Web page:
What is folate deficiency?

Updated: Nov 03, 2020
  • Author: Katherine Coffey-Vega, MD; Chief Editor: Emmanuel C Besa, MD  more...
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Folate (vitamin B9) is an essential water-soluble vitamin that occurs in fruits, green leafy vegetables, liver, and other foods. [1] Folic acid, the synthesized form of folate, is present in fortified foods (eg, breads, pasta) and supplements; however, the terms folate and folic acid are often used interchangeably. [2]  Folate deficiency can result from inadequate diet, diseases that inhibit folate absorption, certain drugs, and congenital disorders; it may also be secondary to vitamin B12 deficiency. Alcoholism, pregnancy and lactation, hemolytic anemia, and dialysis can lead to folate deficiency. [1]

Presenting features of folate deficiency include the following:

  • Glossitis
  • GI signs and symptoms (anorexia, nausea, vomiting, abdominal pain, diarrhea)
  • Manifestations of anemia
  • Neuropsychiatric symptoms (eg, cognitive impairment, dementia, depression)
  • Patchy hyperpigmentation, especially particularly at the dorsal surfaces of the fingers, toes, and creases of palms and soles.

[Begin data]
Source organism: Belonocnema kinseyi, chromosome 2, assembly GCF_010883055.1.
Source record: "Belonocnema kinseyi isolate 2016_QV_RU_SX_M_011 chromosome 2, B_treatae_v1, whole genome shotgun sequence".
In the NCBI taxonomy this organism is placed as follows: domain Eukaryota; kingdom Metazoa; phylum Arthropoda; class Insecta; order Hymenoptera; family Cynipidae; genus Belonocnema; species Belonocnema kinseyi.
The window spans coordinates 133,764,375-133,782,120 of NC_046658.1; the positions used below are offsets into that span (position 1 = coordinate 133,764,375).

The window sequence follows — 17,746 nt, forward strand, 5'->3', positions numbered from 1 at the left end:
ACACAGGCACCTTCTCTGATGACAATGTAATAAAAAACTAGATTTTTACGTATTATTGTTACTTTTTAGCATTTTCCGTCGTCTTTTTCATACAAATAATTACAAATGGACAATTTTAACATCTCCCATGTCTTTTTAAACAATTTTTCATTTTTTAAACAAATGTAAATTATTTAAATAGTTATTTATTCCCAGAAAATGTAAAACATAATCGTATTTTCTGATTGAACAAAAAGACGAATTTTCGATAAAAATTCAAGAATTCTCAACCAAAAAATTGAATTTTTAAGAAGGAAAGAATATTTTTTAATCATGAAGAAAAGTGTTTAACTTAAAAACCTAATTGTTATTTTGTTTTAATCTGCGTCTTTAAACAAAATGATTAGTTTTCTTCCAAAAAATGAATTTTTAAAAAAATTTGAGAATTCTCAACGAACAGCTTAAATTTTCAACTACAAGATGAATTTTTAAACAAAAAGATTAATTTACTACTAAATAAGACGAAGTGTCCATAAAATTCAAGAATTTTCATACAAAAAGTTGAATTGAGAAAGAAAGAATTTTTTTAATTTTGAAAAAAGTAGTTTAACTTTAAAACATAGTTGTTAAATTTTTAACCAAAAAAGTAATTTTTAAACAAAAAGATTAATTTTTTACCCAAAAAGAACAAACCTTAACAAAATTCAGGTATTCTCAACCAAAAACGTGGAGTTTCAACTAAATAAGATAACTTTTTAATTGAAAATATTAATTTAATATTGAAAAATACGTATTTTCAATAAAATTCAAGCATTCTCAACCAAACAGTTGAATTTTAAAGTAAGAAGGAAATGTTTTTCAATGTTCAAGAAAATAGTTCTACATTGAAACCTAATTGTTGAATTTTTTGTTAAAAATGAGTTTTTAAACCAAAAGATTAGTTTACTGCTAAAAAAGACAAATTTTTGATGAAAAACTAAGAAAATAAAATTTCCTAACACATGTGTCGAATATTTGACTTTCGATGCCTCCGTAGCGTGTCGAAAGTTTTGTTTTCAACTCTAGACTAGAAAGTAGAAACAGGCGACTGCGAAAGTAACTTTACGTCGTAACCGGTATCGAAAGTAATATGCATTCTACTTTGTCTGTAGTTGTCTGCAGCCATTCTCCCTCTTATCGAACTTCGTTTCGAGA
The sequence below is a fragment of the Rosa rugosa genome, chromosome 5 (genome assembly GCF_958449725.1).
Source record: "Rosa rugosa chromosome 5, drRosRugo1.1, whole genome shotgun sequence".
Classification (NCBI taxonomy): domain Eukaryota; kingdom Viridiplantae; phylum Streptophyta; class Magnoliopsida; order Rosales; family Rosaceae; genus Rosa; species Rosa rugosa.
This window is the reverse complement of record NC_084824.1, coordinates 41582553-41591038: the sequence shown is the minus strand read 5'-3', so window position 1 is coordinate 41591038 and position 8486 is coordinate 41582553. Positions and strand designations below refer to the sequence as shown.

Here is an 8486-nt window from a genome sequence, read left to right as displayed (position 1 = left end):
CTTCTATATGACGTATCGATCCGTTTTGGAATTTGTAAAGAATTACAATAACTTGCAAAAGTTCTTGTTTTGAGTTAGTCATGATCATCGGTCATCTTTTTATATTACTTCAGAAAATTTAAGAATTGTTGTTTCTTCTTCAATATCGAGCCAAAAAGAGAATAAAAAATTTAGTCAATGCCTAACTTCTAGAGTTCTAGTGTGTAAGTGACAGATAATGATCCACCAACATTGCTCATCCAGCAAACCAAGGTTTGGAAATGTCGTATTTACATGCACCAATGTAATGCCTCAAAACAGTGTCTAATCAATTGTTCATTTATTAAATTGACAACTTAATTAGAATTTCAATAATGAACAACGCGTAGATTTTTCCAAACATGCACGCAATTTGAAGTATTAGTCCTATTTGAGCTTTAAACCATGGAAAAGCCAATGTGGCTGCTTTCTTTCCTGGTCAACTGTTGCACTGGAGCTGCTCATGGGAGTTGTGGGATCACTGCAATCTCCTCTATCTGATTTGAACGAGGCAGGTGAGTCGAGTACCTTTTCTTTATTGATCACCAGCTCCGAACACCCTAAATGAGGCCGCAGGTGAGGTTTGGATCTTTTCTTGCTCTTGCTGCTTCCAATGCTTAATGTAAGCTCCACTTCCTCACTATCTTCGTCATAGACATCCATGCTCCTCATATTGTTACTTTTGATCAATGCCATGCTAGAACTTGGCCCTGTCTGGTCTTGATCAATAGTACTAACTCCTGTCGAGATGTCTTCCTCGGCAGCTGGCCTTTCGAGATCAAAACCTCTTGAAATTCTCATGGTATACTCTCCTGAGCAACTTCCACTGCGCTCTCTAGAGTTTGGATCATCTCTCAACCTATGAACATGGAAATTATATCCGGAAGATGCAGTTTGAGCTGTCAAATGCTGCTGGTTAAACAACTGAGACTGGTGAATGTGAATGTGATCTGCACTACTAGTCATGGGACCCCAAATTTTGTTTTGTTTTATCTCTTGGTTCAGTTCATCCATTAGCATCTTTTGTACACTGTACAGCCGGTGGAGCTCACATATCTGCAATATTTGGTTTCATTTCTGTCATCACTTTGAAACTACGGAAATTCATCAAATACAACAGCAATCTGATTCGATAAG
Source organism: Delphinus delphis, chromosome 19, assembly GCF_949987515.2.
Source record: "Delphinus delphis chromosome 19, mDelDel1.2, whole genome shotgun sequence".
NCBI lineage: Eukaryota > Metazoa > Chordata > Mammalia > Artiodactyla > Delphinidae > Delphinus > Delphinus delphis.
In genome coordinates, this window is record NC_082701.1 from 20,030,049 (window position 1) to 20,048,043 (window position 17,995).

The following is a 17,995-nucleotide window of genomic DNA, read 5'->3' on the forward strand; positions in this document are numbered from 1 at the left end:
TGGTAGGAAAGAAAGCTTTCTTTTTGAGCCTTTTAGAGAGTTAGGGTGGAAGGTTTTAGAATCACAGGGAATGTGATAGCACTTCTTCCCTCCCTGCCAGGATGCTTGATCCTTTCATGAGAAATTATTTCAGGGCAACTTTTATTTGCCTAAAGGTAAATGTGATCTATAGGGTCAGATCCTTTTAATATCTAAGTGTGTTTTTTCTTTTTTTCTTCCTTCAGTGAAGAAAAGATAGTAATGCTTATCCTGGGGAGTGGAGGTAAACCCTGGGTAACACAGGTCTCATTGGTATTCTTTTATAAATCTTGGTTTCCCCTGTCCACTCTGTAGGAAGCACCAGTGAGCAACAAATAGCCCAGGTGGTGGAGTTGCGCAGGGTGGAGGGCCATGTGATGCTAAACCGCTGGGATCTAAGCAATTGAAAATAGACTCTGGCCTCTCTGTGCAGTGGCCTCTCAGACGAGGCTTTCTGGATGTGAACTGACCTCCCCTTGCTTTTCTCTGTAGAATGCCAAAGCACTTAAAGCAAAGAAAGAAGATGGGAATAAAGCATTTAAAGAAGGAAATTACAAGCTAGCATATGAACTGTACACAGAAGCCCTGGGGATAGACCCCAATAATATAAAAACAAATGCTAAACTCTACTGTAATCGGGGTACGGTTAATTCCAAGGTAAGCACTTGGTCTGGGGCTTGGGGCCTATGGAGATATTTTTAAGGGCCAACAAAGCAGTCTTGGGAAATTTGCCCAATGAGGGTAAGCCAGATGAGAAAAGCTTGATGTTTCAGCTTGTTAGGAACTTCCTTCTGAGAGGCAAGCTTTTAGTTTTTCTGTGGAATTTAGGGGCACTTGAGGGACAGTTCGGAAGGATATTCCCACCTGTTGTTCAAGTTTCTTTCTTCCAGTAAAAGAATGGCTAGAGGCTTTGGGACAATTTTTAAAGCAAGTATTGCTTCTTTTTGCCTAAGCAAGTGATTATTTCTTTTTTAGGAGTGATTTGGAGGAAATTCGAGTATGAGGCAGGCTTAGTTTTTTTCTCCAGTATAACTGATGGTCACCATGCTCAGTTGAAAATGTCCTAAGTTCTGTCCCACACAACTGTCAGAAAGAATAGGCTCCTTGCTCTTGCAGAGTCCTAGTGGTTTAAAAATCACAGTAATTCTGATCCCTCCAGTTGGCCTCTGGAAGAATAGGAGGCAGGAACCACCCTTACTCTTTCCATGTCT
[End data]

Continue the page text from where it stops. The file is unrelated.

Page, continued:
• Low-grade fever

Folate deficiency in pregnancy can result in birth defects (anencephaly and spina bifida), which underlies the strong recommendation for folic acid supplementation in women of reproductive age. [2]

See Presentation for more detail.

A low serum folate level is suggestive of folate deficiency, but is not diagnostic. Testing to rule out cobalamin deficiency is very important because deficiency of folic acid and vitamin B12 produce overlapping neurologic manifestations, and both cause megaloblastic anemia. If there is strong clinical suspicion of folate deficiency but the serum folate level is normal and cobalamin deficiency has been ruled out, the red blood cell folate level may be measured. See Workup for more detail.

The dosage of folic acid needed to prevent or reverse folic acid deficiency varies with the clinical circumstances. Referral to a dietician may be indicated to ensure that the patient has appropriate dietary intake of folic acid. Fruits, vegetables, and fortified foods constitute the primary dietary source of folic acid. See Treatment and Medication for more detail.

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